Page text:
For the crowd gathered in Sunnyside, Queens on March 8 for the fifth annual St. Pat’s for All Parade, the sunny day mirrored a sunny outlook regarding the fate of same-sex marriage.
At this enthusiastic tribute to diversity, spawned in part by the rejection of openly queer marchers in the larger annual parade on Fifth Avenue on March 17, support for gay and lesbian civil marriage was overwhelming, even if not unanimous.
The crowd welcomed Mayor Jason West of New Paltz, the burg at the forefront of the same-sex marriage debate in New York. Other elected officials in attendance included Mayor Michael R. Bloomberg, City Council Speaker Gifford Miller, Councilmembers Christine Quinn, John Liu, Eric Gioia, and David Weprin, city Comptroller William Thompson, and Public Advocate Betsy Gotbaum.
“The reason we have support for same-sex marriage in New Paltz is that people feel comfortable coming out there—it’s normalized; they’re the friends you see in school, at work, in the market,” West told Gay City News on Sunday. “And so, when someone like President Bush starts taking away the rights of our friends and neighbors, we have to say no, we are not going to let that happen. I’m happy to be here today, because things like this parade create that kind of atmosphere.”
Parade organizer Brendan Fay and his partner Tom Moulton, clad in traditional Irish kilts, moved through the crowd ensuring the positive atmosphere continued at the first parade in years graced by good weather. Fay and Moulton exchanged wedding vows last May in a public ceremony attended by hundreds of friends and relatives, some of them from Ireland.
At that time, same-sex marriage rights seemed to be on a distant horizon. But during Sunday’s parade, a large contingent of marchers held aloft signs indicating their support for same-sex marriage, one which read, “San Fran, New Paltz... next, NYC!”
Local politicians shared this sentiment.
“This is the only St. Patrick’s parade where the entire Irish American community is represented,” Quinn told Gay City News.
And, as she would repeat later to marchers, she noted, “All we are asking for is the exact same thing that other Irish in New York are asking for. And when we ask for same-sex marriage, all we are asking for are the exact same rights as others.”
Amongst the cheerleaders practicing their calls, the Sunnyside United Dog Society calming their pooches, and grand marshals Frank Durkan, a prominent Irish American civil rights attorney, and Siobhan Kyne, a leader in the Irish community, sending out blessings in Gaelic, other attendees, including Miller, lauded the efforts of parade organizers.
“This is a day to express how important it is as New Yorkers and Americans to come together and stand up for each other,” Miller said. “This is a monumental point in our history and we have to decide, where do we stand?”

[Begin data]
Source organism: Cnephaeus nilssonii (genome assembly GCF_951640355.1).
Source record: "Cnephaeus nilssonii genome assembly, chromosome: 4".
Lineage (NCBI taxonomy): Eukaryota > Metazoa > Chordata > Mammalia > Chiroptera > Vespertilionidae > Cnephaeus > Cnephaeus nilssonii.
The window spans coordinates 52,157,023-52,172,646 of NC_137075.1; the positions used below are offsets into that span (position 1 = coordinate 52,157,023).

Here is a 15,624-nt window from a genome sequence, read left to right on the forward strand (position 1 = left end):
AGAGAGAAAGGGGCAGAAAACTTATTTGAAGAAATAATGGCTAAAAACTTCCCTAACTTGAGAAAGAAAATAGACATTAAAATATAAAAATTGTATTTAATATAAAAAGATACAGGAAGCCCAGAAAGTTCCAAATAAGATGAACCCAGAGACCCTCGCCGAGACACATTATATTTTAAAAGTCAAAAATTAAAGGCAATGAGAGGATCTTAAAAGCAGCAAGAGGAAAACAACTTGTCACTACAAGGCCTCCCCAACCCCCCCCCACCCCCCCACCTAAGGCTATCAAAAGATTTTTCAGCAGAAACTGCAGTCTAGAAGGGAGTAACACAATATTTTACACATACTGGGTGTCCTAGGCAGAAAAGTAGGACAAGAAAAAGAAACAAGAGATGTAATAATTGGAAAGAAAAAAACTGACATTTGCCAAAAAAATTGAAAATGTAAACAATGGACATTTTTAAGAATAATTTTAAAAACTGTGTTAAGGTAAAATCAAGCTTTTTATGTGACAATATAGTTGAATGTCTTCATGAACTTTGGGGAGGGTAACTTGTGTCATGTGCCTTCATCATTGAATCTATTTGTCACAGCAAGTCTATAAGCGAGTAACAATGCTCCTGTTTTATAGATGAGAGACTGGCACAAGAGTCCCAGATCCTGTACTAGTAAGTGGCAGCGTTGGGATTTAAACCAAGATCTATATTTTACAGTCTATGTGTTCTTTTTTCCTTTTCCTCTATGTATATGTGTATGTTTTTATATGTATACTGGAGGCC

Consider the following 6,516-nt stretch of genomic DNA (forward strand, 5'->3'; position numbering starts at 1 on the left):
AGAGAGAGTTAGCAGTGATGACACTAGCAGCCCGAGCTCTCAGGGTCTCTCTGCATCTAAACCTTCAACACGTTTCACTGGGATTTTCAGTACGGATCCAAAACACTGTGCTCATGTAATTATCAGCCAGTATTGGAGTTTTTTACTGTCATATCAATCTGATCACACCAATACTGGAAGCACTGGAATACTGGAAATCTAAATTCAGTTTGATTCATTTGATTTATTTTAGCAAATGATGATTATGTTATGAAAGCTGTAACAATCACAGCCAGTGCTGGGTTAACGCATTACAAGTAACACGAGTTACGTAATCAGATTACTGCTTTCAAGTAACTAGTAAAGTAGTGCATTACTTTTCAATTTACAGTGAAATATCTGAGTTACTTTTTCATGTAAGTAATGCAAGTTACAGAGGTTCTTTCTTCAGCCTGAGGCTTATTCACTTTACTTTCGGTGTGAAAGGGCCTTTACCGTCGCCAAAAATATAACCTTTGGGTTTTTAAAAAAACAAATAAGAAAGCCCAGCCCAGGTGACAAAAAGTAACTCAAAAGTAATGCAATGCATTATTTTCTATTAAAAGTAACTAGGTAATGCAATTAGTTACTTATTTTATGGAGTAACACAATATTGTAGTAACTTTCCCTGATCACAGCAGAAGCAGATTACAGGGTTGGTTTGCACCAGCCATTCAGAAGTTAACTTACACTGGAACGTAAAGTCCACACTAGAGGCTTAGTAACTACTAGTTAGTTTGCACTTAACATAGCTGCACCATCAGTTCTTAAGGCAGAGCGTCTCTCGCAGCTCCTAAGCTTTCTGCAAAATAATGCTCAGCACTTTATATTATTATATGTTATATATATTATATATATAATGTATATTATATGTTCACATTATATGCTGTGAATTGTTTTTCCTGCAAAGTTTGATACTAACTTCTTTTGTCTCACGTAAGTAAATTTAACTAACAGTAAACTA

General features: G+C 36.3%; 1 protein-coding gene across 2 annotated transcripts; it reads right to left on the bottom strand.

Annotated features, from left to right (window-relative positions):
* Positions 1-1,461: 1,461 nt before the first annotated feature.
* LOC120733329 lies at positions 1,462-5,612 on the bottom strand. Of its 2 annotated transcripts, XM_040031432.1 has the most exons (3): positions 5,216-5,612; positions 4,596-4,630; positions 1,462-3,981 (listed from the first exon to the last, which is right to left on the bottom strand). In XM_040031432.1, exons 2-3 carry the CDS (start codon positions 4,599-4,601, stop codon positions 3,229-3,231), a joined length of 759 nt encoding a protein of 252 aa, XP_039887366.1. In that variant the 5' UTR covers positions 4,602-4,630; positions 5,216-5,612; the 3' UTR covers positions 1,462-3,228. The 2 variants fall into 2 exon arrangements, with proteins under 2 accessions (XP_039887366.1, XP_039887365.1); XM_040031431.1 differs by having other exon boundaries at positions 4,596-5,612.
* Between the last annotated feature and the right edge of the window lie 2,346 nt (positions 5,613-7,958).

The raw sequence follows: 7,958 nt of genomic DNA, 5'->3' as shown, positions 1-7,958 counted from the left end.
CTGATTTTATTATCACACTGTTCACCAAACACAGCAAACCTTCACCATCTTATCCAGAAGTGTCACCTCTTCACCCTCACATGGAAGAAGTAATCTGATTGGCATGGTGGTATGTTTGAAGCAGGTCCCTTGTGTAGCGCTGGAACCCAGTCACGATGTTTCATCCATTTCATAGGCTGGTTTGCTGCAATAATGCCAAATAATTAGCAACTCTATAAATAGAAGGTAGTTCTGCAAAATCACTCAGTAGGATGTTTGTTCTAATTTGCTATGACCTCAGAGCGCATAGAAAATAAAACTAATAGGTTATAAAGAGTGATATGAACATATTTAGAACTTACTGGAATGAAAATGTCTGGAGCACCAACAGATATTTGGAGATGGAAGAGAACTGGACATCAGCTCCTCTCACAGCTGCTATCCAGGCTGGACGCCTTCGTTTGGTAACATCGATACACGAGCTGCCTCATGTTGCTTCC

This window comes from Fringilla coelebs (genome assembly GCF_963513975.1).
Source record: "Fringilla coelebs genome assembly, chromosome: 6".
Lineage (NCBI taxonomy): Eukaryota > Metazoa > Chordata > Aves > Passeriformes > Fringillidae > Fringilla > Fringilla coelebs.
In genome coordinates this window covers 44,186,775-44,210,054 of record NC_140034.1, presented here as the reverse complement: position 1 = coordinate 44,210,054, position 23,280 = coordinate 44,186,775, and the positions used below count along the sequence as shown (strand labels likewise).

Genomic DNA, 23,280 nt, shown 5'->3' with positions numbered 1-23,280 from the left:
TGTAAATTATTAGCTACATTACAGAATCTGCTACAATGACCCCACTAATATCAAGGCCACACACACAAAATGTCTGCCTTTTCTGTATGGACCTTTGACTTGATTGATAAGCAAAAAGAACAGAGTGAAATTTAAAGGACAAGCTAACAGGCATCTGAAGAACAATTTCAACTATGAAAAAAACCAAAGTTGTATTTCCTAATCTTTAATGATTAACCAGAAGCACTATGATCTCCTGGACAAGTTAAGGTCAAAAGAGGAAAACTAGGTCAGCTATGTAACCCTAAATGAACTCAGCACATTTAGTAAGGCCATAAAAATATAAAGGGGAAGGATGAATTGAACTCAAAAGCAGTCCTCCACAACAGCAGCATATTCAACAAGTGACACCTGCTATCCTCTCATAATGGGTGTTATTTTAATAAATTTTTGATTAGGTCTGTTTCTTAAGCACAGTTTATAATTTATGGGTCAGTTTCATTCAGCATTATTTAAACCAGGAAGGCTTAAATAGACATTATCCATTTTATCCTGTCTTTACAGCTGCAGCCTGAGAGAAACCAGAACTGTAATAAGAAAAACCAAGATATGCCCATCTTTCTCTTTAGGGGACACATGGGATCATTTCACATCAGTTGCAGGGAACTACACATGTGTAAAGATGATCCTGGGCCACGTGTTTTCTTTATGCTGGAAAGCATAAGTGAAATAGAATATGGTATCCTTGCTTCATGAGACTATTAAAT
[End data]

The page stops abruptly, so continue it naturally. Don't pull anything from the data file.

Exactly one week before, the speaker stood with a large crowd of gay rights advocates on the steps of City Hall to call on Bloomberg to order City Clerk Victor Robles to issue marriage licenses to same-sex couples.
“We have an equal protection clause in our state Constitution that says if we create a second class of citizens, that is wrong,” Miller continued. “I believe same-sex civil marriage is the law of New York today, and that all New Yorkers have the rights I have: not second-class status but equal status. And when people ask what message this sends to the children, I think of my own children, and believe that this sends the message that when I say I believe in equal rights for everyone, I mean everyone.”
William Thompson called this “a moment in history when everyone needs to stand up and be counted.” Gotbaum said, “There is no question where we as city leaders stand: everyone should have the right to be married.”
In fact, only one city leader seemed less than enthusiastic about his placement in this historical moment in the city’s civil rights history: Bloomberg. Arriving moments before the parade began, Bloomberg neatly sidestepped the same-sex marriage issue, conceding only that, “if you are successful in getting the law changed in Albany, you can rest assured this city will enforce the law.” (See Andy Humm’s story, page 9).
From 43rd Street in Sunnyside, Bloomberg and parade organizers headed down Skillman Avenue and, with the exception of two anti-gay protestors and several outspoken critics of the mayor, the procession moved without incident to 60th Street and Woodside Avenue.
Among the marchers, only Queens resident Paul Priore, the gay man who lost an alleged discrimination lawsuit against the Yankees last December, spoke out against same-sex marriage rights. Priore toted a sign identifying himself as gay and referring to same-sex marriage as a “sham.” Priore told Gay City News he is against marriage altogether, adding, “If you love each other, you don’t need a piece of paper, as long as you can get the same benefits.” He suggested a complete overhaul of the institution of marriage.
For the majority of those marching, including outspoken advocates of same-sex marriage, such a drastic overhaul was not needed. On that sunny day in Sunnyside, it seemed as though most of those celebrating St. Patrick’s Day simply wanted to play a part in the drama already unfolding from coast to coast.
©2004 Community News Group